Most travelers will need a visa ç¾è¯ qiÄnzhÃ¨ng to visit mainland China. In most cases, this should be obtained from a Chinese embassy or consulate before departure. Visas for Hong Kong and Macau can be obtained through a Chinese embassy or consulate, but must be applied for separately from the mainland Chinese visa. However, citizens from most Western countries do not need visas to visit Hong Kong and Macau.
The most notable exception to this rule is transit through certain airports. Most airports allow a 12-hour stay without a visa so long as you do not leave the airport, but Shanghai Pu Dong International and Shanghai Hongqiao International Airports permit a forty-eight hour stay without a visa.
Nationals of Brunei, Japan and Singapore do not need a visa to visit mainland China for a stay of up to 15 days, regardless of the reason of visit. Nationals of San Marino do not need a visa to visit mainland China for a stay of up to 90 days, regardless of the reason of visit.
To visit mainland China, Hong Kong and Macau residents of Chinese nationality need to apply at the China Travel Service, the sole authorized issuing agent, to obtain a Home Return Permit åä¹¡è¯, a credit card sized ID allowing multiple entries and unlimited stay for 10 years with no restrictions including on employment. Taiwan residents may obtain an entry permit valid for 3 months at airports in Dalian, Fuhzou, Haikou, Qingdao, Sanya, Shanghai, Wuhan, Xiamen and China Travel Services in Hong Kong and Macau. Visitors must hold a Republic of China passport, Taiwanese Identity Card and Taiwan Compatriot Pass å°èè¯ tÃ¡ibÄozhÃ¨ng. The Compatriot Pass may be obtained for single use at airports in Fuzhou, Haikou, Qingdao, Sanya, Wuhan and Xiamen. The entry permit fee is Â¥100 plus Â¥50 for issuing a single use Taiwan Compatriot Pass. Travellers should check the most up-to-date information before traveling.
L visatourism, family visits
F visabusiness trips, internships, short study
Z visaworking, multi-entry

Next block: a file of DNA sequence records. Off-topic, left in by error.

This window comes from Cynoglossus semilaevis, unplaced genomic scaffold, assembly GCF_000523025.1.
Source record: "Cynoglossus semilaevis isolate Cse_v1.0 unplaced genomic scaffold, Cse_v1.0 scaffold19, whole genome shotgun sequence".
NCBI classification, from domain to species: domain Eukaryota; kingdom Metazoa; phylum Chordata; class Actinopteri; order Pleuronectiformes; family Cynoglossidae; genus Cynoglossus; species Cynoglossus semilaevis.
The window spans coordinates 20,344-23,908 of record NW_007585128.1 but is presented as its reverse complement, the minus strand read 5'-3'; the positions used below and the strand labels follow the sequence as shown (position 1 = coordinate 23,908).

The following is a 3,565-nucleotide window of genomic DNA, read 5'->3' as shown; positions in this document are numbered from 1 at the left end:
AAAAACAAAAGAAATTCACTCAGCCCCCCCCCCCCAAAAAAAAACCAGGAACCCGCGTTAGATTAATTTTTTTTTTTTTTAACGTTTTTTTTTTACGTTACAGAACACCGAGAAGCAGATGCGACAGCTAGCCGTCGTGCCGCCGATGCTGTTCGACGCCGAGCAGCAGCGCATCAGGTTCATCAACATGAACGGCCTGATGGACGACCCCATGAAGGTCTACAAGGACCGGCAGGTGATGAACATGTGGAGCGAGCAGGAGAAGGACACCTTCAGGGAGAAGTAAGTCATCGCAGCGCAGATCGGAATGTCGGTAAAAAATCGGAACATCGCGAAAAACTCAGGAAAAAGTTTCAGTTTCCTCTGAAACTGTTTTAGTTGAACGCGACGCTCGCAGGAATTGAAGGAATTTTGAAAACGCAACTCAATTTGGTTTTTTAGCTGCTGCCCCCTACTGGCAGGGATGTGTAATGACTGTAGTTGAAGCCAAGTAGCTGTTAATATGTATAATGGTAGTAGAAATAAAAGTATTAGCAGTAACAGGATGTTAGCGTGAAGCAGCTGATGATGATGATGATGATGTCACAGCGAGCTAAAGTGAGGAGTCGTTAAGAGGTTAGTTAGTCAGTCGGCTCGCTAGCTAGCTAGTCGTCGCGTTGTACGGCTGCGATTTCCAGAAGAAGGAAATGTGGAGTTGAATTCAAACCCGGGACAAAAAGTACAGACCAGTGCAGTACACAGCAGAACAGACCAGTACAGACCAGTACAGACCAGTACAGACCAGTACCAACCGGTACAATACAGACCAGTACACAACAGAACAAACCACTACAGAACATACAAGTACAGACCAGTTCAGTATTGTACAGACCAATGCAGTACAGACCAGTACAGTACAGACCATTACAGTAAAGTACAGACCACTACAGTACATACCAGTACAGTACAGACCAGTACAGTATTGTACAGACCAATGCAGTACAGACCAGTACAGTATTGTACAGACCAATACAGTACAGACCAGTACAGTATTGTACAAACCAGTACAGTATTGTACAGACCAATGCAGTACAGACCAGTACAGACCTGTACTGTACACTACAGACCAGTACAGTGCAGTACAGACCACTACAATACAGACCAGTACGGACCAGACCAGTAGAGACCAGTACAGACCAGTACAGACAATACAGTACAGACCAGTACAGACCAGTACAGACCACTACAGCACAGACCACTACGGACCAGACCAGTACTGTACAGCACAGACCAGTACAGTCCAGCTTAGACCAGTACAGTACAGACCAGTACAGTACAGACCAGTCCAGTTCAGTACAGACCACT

X visastudy more than 6 months
Getting a tourist visa is fairly easy for most passports as you don't need an invitation, which is required for business or working visas. The usual tourist single-entry visa is valid for a visit of 30 days and must be used within three months of the date of issue. A double-entry tourist visa must be used within six months of the date of issue. It is possible to secure a tourist visa for up to 90 days for citizens of some countries.
Tourist visa extensions can be applied for at the local Entry & Exit Bureaus against handing in the following documents: valid passport, visa extension application form incl. one 2-inch-sized picture, a copy of the Registration Form of Temporary Residence which you receive from the local police station at registration. In Shanghai, the Entry & Exit Bureau is located at 1500 Mingsheng Road, Pudong District. Processing time is five working days. (http://gaj.sh.gov.cn/shga...)
Some travellers will need a dual entry or multiple entry visa. For example, if you enter China on a single entry visa, then go to Hong Kong or Macau, you need a new visa to re-enter mainland China. In Hong Kong, multiple entry visas are officially available only to HKID holders, but the authorities are willing to bend the rules somewhat and may approve three-month multiple entry visas for short-term Hong Kong qualified residents, including exchange students. It is recommended to apply directly with the Chinese government in this case, as some agents will be unwilling to submit such an application on your behalf.